With the economy apparently starting to recover from the recent failure of the banking industry; I have been looking back at my experiences and trying to figure out how to best achieve some success by learning from others mistakes.
I think the first lesson I will be taking home from this recession is that people who deal with money on a day to day basis really have no idea what they are doing.
I’m not trying to say that no-one has a clue about money, I’m saying that the professionals who are continuously pontificating what will be next and how bad everything is don’t have any better idea than the rest of us. I have certainly lost personal respect for most of the money managers currently out there. The signs of market collapse were out there quite some time ago and many non-professionals I know had their money out of the market and protected long before the world “ended”.
The bandwagon is a powerful force. I have seen the bandwagon effect everywhere. Sports teams have to be one of the primary sources of bandwagon jumping. Just a few weeks ago everyone I knew was cheering for our local sports teams and the moment they lost everyone was somewhere else.
Doing this with your money can be very dangerous. The stock market performs very well over the long term and many studies have been performed to prove this. I have personally checked the stats and if you are investing over periods of 10 or more years there has never (actually never) been a case where you did not perform well. This even includes the 10 year periods with the Great Depression and the Dot Com Bubble. Crazy I know.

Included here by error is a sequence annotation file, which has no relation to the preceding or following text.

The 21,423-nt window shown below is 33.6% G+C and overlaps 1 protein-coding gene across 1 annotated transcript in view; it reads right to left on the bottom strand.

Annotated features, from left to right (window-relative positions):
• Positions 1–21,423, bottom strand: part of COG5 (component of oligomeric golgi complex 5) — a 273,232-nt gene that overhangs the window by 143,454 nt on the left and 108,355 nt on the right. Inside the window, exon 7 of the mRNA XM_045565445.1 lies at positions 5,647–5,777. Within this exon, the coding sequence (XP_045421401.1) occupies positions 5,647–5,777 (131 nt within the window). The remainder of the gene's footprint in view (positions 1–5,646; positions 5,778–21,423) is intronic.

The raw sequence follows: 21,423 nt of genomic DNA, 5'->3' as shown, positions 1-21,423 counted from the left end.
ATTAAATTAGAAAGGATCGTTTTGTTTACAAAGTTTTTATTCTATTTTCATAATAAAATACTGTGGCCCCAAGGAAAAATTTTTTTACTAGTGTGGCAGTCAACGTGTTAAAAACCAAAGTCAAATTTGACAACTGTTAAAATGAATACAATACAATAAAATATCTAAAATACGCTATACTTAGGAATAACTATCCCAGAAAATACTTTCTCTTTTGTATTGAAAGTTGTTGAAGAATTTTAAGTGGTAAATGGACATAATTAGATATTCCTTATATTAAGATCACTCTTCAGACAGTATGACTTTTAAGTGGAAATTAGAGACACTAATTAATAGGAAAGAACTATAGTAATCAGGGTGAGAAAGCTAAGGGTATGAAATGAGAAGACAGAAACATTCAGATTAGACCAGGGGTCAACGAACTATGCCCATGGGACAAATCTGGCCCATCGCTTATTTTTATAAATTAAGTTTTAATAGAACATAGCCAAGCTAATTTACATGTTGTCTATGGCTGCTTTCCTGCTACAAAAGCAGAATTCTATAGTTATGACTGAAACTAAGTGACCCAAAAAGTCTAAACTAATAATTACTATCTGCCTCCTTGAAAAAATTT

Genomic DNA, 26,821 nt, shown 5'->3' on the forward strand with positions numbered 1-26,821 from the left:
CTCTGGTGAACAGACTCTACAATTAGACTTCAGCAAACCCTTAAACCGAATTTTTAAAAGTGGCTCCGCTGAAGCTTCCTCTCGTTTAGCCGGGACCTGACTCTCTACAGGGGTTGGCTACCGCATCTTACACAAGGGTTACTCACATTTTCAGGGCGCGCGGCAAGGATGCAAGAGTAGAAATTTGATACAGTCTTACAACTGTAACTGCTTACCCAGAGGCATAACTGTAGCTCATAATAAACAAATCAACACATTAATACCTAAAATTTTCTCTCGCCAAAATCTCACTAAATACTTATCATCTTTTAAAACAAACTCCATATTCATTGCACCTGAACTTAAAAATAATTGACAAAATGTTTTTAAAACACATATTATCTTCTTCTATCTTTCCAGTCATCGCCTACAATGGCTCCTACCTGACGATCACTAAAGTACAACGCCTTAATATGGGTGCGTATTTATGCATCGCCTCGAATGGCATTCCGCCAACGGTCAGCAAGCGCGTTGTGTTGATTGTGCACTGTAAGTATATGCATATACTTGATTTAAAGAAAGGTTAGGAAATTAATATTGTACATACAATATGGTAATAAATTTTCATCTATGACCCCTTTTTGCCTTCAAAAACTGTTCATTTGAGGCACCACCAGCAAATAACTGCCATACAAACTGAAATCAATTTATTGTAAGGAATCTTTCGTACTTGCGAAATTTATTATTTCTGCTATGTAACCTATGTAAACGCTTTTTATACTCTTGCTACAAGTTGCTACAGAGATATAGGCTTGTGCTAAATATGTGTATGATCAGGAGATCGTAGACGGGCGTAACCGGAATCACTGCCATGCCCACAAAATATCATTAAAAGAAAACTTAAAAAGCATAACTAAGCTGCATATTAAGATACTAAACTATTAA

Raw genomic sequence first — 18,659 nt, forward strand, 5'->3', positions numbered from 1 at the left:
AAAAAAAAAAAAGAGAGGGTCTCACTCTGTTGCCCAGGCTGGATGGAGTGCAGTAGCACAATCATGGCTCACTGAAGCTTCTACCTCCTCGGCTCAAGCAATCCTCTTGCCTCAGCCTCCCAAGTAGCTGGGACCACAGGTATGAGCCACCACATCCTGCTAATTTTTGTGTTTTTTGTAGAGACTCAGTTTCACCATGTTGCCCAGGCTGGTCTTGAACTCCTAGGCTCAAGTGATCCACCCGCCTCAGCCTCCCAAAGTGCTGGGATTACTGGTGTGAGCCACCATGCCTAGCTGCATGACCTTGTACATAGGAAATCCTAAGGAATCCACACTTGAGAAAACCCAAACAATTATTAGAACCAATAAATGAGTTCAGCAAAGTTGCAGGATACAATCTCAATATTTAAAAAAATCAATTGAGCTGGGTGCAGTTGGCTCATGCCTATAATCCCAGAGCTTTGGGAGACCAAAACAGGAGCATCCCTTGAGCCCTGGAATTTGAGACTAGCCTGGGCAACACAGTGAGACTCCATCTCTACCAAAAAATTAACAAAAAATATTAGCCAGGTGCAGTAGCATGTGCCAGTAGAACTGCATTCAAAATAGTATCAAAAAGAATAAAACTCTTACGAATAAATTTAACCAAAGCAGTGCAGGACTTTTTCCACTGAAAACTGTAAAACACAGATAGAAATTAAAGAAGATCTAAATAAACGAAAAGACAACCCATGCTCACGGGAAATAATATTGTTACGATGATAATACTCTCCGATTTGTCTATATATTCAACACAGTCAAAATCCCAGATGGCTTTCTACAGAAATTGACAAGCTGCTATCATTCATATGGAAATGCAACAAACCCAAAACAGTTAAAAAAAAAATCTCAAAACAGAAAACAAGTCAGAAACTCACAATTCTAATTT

My third lesson is how very easy to watch everyone else loosing everything, until it happens to you. I personally discovered how I was relying on an unsteady source of income as a stable source. Once it dried up I certainly learned in a hurry how foolish I had been. For now and into the future I will be ensuring that my monthly budget is designed for saving. This way I will have a better buffer should an income source dry up. I also intend to not spend unstable income for day to day needs.
I have learned other lessons over the past year, maybe I’ll cover those in a part 2. What lessons did you learn?